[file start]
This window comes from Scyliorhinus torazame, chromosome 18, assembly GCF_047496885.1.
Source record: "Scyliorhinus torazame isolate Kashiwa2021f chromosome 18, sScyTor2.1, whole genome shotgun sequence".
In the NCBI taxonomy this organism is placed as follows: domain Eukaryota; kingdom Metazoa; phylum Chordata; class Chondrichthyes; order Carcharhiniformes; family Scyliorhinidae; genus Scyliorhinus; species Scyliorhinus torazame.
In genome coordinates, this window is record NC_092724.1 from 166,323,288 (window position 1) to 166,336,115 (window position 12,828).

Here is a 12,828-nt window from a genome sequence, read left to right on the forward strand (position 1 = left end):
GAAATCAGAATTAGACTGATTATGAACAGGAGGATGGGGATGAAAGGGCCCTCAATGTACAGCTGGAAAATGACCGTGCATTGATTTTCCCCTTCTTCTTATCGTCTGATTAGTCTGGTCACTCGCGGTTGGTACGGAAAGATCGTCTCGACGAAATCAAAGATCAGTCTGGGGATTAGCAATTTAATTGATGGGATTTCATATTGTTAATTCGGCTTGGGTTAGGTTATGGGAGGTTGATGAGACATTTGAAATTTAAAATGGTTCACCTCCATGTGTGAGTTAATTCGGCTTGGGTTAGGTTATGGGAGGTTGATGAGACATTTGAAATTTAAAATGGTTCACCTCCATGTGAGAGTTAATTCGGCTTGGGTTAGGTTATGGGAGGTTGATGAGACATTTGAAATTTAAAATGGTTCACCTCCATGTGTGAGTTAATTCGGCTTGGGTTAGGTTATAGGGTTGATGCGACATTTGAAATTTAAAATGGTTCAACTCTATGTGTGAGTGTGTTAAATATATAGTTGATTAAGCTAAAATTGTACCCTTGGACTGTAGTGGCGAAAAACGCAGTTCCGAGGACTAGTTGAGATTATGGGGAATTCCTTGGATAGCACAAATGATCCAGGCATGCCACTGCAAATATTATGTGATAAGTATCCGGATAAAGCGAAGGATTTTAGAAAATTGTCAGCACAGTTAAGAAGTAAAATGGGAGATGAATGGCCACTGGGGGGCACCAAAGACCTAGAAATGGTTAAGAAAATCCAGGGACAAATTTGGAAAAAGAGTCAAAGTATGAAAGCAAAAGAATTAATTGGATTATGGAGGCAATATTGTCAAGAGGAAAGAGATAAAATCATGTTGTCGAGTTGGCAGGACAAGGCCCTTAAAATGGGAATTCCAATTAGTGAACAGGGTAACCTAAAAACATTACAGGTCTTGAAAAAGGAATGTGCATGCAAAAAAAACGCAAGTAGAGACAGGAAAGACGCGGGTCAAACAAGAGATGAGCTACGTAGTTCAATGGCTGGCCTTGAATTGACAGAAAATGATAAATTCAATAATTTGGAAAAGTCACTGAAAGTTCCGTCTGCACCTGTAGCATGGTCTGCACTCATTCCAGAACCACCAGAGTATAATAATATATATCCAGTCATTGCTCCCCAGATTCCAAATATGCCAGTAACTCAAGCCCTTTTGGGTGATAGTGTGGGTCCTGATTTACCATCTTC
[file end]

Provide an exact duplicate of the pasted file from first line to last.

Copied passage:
This window comes from Scyliorhinus torazame, chromosome 18, assembly GCF_047496885.1.
Source record: "Scyliorhinus torazame isolate Kashiwa2021f chromosome 18, sScyTor2.1, whole genome shotgun sequence".
In the NCBI taxonomy this organism is placed as follows: domain Eukaryota; kingdom Metazoa; phylum Chordata; class Chondrichthyes; order Carcharhiniformes; family Scyliorhinidae; genus Scyliorhinus; species Scyliorhinus torazame.
In genome coordinates, this window is record NC_092724.1 from 166,323,288 (window position 1) to 166,336,115 (window position 12,828).

Here is a 12,828-nt window from a genome sequence, read left to right on the forward strand (position 1 = left end):
GAAATCAGAATTAGACTGATTATGAACAGGAGGATGGGGATGAAAGGGCCCTCAATGTACAGCTGGAAAATGACCGTGCATTGATTTTCCCCTTCTTCTTATCGTCTGATTAGTCTGGTCACTCGCGGTTGGTACGGAAAGATCGTCTCGACGAAATCAAAGATCAGTCTGGGGATTAGCAATTTAATTGATGGGATTTCATATTGTTAATTCGGCTTGGGTTAGGTTATGGGAGGTTGATGAGACATTTGAAATTTAAAATGGTTCACCTCCATGTGTGAGTTAATTCGGCTTGGGTTAGGTTATGGGAGGTTGATGAGACATTTGAAATTTAAAATGGTTCACCTCCATGTGAGAGTTAATTCGGCTTGGGTTAGGTTATGGGAGGTTGATGAGACATTTGAAATTTAAAATGGTTCACCTCCATGTGTGAGTTAATTCGGCTTGGGTTAGGTTATAGGGTTGATGCGACATTTGAAATTTAAAATGGTTCAACTCTATGTGTGAGTGTGTTAAATATATAGTTGATTAAGCTAAAATTGTACCCTTGGACTGTAGTGGCGAAAAACGCAGTTCCGAGGACTAGTTGAGATTATGGGGAATTCCTTGGATAGCACAAATGATCCAGGCATGCCACTGCAAATATTATGTGATAAGTATCCGGATAAAGCGAAGGATTTTAGAAAATTGTCAGCACAGTTAAGAAGTAAAATGGGAGATGAATGGCCACTGGGGGGCACCAAAGACCTAGAAATGGTTAAGAAAATCCAGGGACAAATTTGGAAAAAGAGTCAAAGTATGAAAGCAAAAGAATTAATTGGATTATGGAGGCAATATTGTCAAGAGGAAAGAGATAAAATCATGTTGTCGAGTTGGCAGGACAAGGCCCTTAAAATGGGAATTCCAATTAGTGAACAGGGTAACCTAAAAACATTACAGGTCTTGAAAAAGGAATGTGCATGCAAAAAAAACGCAAGTAGAGACAGGAAAGACGCGGGTCAAACAAGAGATGAGCTACGTAGTTCAATGGCTGGCCTTGAATTGACAGAAAATGATAAATTCAATAATTTGGAAAAGTCACTGAAAGTTCCGTCTGCACCTGTAGCATGGTCTGCACTCATTCCAGAACCACCAGAGTATAATAATATATATCCAGTCATTGCTCCCCAGATTCCAAATATGCCAGTAACTCAAGCCCTTTTGGGTGATAGTGTGGGTCCTGATTTACCATCTTC